Eric Hipple Opens Up About How Suicide Has Impacted His Life


COSTA MESA – The former quarterback, a nine-year NFL veteran who played his way into the hall of fame at Utah State, now rises to speak on the subject he knows so well. 

Those who have gathered to hear his expertise include Ryan Leaf, another former NFL quarterback, and Darrin Nelson, who gained nearly 4,500 yards as a running back for Minnesota and San Diego. 

We are all here to listen to Eric Hipple, listen to him talk about trying to kill himself.

“Most people assume I wrote a book called ‘Real Men Do Cry’ because I played all those seasons with the Detroit Lions,” Hipple jokes. “But that’s not why I wrote it at all.” 

When the subject is something as cold as suicide, why not start with an icebreaker? 

Hipple knows suicide as a survivor, his 1998 attempt having failed. But he also knows suicide as a success. 

Two years after throwing himself out a car traveling 70 mph down the freeway, Hipple lost his son, Jeff, who was 15 when he reached under his father’s bed, grabbed a gun and ended his own life. 

“This didn’t just become an epidemic,” Hipple says. “This has been a serious problem for a long, long time. It has been hidden under the surface. We need to talk about it more, spread the word.” 

So he’s here, at Simple Recovery, a chemical-dependency treatment center, talking to a group of local educators and counselors and anyone else who wanted to attend. 

Hipple, now 58, does outreach for the University of Michigan Depression Center, traveling to discuss mental health with former athletes, law enforcement personnel, the military, school officials and students. 

“The instant feedback on the field, throwing a touchdown pass and hearing 60,000 people cheer, is pretty hard to beat,” he says. “But that’s only for a moment. This is something where I’m hoping the impact lasts for a while. So this is much more rewarding.” 

He shares his story not for his sake but rather for the sake of everyone else. For those suffering from depression. For the parents of children suffering from depression. For the friends of friends suffering from depression. 

Most of all, Hipple shares his story for those experiencing depression in some form without knowing what it is, how to recognize it or how it’s treated. 

He shares his story for someone, perhaps, just like you. At least that’s what he hopes, the old quarterback tossing Hail Marys, trying to make a connection and help others find the answers that eluded him for so many years. 

He had no clue that what he was feeling – the irritability, the lack of control, the hopelessness, the isolation, the anxiety, the need to drink, the thoughts of death – even had a name. 

Following an NFL career that began with a Monday night performance so epic that the Pro Football Hall of Fame asked for his jersey, Hipple outwardly appeared fine. He had four kids, a loving wife and a job doing sports television in Detroit. 

Later, he opened an insurance business that would prove profitable enough that Hipple says he was making more money than during his playing days. 

And yet, those initial thoughts of death had moved on to considering the possibility of death, of maybe swerving his car into a tree, convinced that would solve so many problems. Only after “obsessing on it for a while,” Hipple says, did he look for an opportunity.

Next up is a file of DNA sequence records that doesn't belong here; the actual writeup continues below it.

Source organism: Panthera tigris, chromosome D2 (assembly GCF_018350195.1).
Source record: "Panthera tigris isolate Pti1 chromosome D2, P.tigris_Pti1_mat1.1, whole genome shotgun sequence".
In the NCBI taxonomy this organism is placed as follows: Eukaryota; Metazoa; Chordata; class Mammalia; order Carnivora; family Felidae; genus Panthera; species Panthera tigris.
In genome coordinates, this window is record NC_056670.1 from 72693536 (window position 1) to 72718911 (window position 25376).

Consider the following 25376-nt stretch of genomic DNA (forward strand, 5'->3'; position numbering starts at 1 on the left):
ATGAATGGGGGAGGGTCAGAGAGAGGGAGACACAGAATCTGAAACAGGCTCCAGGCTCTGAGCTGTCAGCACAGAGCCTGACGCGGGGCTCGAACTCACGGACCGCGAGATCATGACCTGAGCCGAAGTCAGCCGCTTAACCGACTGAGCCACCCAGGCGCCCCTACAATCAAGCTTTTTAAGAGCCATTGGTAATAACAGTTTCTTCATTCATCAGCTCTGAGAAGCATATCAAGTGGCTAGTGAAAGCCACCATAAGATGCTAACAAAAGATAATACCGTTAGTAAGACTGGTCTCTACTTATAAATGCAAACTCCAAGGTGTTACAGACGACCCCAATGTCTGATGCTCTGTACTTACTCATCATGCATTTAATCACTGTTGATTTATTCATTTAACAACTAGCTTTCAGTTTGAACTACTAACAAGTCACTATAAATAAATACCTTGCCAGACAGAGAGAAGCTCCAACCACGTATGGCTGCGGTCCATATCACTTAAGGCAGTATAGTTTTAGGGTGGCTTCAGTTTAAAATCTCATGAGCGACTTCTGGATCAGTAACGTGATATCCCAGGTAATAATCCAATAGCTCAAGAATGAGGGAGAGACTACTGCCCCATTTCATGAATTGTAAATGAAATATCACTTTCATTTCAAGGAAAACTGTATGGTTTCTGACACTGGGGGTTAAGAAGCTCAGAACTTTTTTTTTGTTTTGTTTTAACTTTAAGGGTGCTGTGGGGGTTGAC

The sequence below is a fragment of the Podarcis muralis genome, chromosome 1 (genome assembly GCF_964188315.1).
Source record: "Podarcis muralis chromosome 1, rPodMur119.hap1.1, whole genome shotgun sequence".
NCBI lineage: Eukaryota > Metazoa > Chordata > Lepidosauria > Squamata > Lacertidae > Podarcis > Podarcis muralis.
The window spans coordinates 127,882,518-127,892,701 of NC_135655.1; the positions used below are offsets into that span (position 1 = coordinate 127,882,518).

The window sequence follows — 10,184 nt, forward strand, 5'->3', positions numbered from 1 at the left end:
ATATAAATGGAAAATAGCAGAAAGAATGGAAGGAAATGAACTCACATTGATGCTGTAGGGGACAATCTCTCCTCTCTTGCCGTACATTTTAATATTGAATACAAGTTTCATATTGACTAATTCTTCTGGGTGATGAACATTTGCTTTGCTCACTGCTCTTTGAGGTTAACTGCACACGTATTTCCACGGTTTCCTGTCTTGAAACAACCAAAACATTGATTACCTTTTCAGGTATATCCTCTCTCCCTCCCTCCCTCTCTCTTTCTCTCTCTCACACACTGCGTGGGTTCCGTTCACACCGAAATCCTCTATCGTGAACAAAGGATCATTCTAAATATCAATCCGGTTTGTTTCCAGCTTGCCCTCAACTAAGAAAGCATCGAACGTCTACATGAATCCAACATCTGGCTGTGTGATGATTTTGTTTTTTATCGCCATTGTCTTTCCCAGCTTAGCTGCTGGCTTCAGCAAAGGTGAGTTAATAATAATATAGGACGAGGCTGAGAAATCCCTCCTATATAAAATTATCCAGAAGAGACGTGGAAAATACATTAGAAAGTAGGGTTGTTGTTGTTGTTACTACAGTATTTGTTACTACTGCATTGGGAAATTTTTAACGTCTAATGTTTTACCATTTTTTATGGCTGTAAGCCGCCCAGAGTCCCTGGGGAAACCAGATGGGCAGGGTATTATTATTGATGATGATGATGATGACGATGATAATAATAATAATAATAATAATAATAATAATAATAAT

En route to the airport one day for a business trip, he wrote a note on a napkin and handed it to his wife, Shelly, who was driving. “I’m sorry,” it read. “I can’t take this anymore.” He then forced open the door and sent himself skidding across the pavement. 

For years, only five people – Hipple, Shelly, his parents and a doctor – knew he had attempted suicide because his wife stashed the note in her pocket. Everyone else was told it was an accident. 

“I don’t know if you’ve ever tried to open a car door going 70 mph, but it’s hard,” Hipple says. “The story I was telling people was ridiculous. But no one wanted to consider the other possibility. It was like, ‘Hey, that’s a crazy story,’ rather than questioning what really happened. No one wanted to talk about it.” 

He recalls the memory here so matter-of-factly that the words he wrote on that napkin appear on one of the slides during his presentation, if as they aren’t the least bit intimate. 

Hipple speaks just as bluntly about his son’s suicide, about all the signs he and others around Jeff missed and wonders if more discussion could have saved Jeff’s life. 

“If someone dies in a car accident, everyone gathers together and asks about what happened,” Hipple says. “After a suicide, it’s typically silent.” 

It wasn’t until serving a 58-day jail term on a DUI conviction that Hipple reached the point of wanting to make a change, of wanting answers, of wanting to know that what he felt had a name and the name was depression. 

Along the way, he produced his book – co-written with a psychotherapist and a psychologist – 132 pages of aching confession and tender guidance, Hipple reaching deep inside himself in an effort to reach out to others. 

“The change came when my own lack of responsibility hit me,” he says. “The other guys locked up with me had no responsibility at all. I didn’t want to be one of those guys. I realized I had chosen my way to jail and I could choose my way out.” 

The story he tells here is straight from the pages of “Real Men Do Cry,” which is fitting for the old quarterback, Hipple himself the most open of books. 

For more information on the University of Michigan Depression Center, go to

To contact Simple Recovery’s 24-hour substance-abuse line, call 855-244-1933. 

For the National Suicide Prevention Lifeline, call 800-273-8255. 

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